“Calling Phoebe loud and obnoxious and gay ignores all her layers and contradictions. That’s Grace’s issue with fame—people take you at face value. Nobody bothers to look for the person beneath the brand.”
⚠️ Spoilers ahead. Book contains graphic sex scenes. ⚠️
Phoebe Matthews is ready to take her first season as a professional soccer player by storm. She even gets to play alongside her idol, Grace Henderson: the veteran star of the US Women’s National Team. Since they met, there’s been a spark of chemistry between them, and Phoebe can’t help but flirt with and seduce the woman she’s had a poster of since childhood. Though they’re on the same page on the pitch, a little miscommunication outside of the game leaves them both mentally spiraling. Are they brave enough to make a move both on and off the field?
The few factors that drove me to finish reading this book were the focus on fame, personal identity, and neurodiversity—NOT the relationship between Grace and Phoebe. The story touches on Grace’s preference not to reveal too much about who she is outside of soccer, in an effort to protect her privacy, until soccer becomes her entire identity, both to the outside world and herself. From the beginning, it’s also obvious that both main characters are neurodivergent. Phoebe is diagnosed with ADHD by the epilogue, and though Grace isn’t diagnosed with autism, it’s mentioned as a possibility. Though their neurodiversity is obvious from the first two chapters, the topic isn’t discussed in any way that matters to the story. There’s so much going on under the surface of these characters that would have made the story beautifully important if they were the focus, rather than a subtle plot point that’s slipped into the end of the book.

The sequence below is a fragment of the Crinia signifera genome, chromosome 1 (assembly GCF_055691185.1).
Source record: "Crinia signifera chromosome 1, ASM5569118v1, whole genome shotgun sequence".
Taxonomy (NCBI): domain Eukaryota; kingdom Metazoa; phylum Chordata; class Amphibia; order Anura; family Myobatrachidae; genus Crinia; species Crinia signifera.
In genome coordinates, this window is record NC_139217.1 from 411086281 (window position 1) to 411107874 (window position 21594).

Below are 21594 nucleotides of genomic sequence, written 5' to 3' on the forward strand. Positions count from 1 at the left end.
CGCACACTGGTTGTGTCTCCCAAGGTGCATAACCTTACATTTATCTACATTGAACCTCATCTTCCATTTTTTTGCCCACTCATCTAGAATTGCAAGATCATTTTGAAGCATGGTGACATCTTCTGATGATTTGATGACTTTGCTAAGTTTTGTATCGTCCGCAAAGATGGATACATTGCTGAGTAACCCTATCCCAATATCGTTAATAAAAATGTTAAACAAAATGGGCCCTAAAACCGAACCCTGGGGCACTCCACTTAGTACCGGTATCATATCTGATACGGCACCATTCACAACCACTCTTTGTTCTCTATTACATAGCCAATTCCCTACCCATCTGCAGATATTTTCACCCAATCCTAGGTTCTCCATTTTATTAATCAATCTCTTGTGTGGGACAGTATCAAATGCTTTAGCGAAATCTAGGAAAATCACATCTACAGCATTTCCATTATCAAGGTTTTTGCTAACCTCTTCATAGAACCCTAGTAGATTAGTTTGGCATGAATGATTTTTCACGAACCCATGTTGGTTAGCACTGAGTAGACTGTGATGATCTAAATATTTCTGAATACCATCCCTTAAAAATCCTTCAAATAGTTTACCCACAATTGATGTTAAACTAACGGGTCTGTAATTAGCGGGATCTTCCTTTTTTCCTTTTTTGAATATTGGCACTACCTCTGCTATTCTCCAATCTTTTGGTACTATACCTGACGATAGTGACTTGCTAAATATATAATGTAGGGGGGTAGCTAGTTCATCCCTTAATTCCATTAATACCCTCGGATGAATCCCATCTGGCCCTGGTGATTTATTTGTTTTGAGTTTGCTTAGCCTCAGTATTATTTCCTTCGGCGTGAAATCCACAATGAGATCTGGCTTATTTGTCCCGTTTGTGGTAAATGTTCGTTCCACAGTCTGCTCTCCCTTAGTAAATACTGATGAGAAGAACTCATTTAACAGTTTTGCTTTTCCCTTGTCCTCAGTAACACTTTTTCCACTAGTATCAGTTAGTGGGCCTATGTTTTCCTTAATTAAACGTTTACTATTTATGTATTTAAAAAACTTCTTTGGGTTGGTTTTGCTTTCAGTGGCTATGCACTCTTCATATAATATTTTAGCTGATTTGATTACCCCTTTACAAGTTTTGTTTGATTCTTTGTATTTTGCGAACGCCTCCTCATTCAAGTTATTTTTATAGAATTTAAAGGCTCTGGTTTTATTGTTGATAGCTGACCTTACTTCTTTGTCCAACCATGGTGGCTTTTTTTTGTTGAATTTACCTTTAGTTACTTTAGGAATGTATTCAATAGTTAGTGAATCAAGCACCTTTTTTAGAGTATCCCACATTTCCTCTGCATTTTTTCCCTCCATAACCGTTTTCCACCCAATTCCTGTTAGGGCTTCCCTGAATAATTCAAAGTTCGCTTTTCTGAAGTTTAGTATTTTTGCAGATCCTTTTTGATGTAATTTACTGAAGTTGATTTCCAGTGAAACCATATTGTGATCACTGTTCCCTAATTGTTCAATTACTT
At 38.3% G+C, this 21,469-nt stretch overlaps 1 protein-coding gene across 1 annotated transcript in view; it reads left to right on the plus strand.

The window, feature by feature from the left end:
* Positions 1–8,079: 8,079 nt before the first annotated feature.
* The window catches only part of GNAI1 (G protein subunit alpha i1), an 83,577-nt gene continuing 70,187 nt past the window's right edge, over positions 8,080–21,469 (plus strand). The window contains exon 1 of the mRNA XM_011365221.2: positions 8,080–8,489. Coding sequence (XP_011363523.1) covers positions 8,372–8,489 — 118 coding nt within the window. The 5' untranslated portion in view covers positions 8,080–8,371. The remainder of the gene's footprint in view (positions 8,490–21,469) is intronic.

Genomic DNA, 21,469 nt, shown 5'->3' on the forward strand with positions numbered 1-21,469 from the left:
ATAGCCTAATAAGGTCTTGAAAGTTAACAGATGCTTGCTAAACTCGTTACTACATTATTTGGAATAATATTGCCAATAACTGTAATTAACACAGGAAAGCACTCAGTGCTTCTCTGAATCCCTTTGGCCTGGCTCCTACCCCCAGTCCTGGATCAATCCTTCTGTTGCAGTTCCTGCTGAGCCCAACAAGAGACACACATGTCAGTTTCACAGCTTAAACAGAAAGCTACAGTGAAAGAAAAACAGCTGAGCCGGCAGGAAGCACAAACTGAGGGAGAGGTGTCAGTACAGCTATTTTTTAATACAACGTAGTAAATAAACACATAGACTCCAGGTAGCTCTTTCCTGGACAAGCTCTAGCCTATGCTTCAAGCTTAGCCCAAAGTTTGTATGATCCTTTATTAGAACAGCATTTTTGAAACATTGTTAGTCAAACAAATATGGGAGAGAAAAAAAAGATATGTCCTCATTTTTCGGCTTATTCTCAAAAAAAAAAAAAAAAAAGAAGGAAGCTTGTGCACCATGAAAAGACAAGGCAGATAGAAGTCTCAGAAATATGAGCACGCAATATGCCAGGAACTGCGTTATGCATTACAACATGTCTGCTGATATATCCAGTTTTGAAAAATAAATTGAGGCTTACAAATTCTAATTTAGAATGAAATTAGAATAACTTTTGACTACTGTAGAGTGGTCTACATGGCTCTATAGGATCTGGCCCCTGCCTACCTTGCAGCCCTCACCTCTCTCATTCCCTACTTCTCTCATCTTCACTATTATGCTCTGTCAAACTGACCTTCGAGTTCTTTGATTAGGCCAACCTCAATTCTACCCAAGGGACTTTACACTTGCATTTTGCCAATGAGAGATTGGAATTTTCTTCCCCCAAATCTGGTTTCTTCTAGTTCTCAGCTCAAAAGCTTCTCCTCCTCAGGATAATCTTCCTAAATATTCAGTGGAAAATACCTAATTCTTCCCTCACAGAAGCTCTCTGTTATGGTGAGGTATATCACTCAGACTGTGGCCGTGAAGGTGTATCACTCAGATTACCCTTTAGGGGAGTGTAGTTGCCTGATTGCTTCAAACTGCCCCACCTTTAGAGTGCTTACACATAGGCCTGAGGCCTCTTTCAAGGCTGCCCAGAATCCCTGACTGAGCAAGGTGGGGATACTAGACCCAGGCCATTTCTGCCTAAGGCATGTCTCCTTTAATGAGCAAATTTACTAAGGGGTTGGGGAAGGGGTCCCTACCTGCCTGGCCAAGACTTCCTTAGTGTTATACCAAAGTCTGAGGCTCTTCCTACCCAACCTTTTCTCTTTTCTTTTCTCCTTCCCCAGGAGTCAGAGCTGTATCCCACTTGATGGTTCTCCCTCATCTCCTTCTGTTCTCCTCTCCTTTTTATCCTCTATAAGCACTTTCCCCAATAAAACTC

I almost DNFed this book many, many times; it takes a one-star read for me to give up on a book, rather than give it the benefit of the doubt. Though I did finish it, I dragged my feet every step of the way. The most obvious issue with this novel is the point of view. A third-person objective point of view is cold and distant. It leaves readers disconnected from the characters and the story. For Phoebe—passionate, energetic, a thousand thoughts a second Phoebe—we’re cut off from what she’s really feeling. Beyond that, this POV is choppy, especially for a story that primarily involves women. Unfortunately, the objective POV means the entire story is tell; we’re not shown through actions or imagery or any form of creative writing. The tension between them doesn’t last long enough to keep readers enthralled, either; once the sex is introduced, that’s apparently all that matters.
Every other sentence starts with a name to avoid referring to too many “she’s” within a single thought. The writing also lacks descriptive language, even though the story is set in vibrant New Orleans. For all the scenes focused on food, we never smell, taste, or experience a moment with the characters. Even during gameplay, there’s no sweat, heat, or the sound of screaming fans in our ears. The readers are kept at arm’s length at all times. Perhaps worse: the sex scenes read like fanfiction—a first-time writer’s fanfiction. Instead of steamy, the word choice makes it awkward and off putting. “Baby girl?” Really?
Despite my issues with it, I do recommend it for fans of workplace romances, Ted Lasso, or A League of Their Own. You’re going to get serious “Ted Lasso but make it sapphic” vibes from this, I promise; Phoebe and Grace are very much Jamie and Roy. If you’re in your sporty romance era, give this a try!
✨ The Vibes ✨
⚽︎ F/F Romance
⚽︎ Neurodiversity / ADHD and Autism Rep
⚽︎ Sports Romance
⚽︎ Secret Dating
⚽︎ Workplace Romance
⚽︎ Grumpy vs Sunshine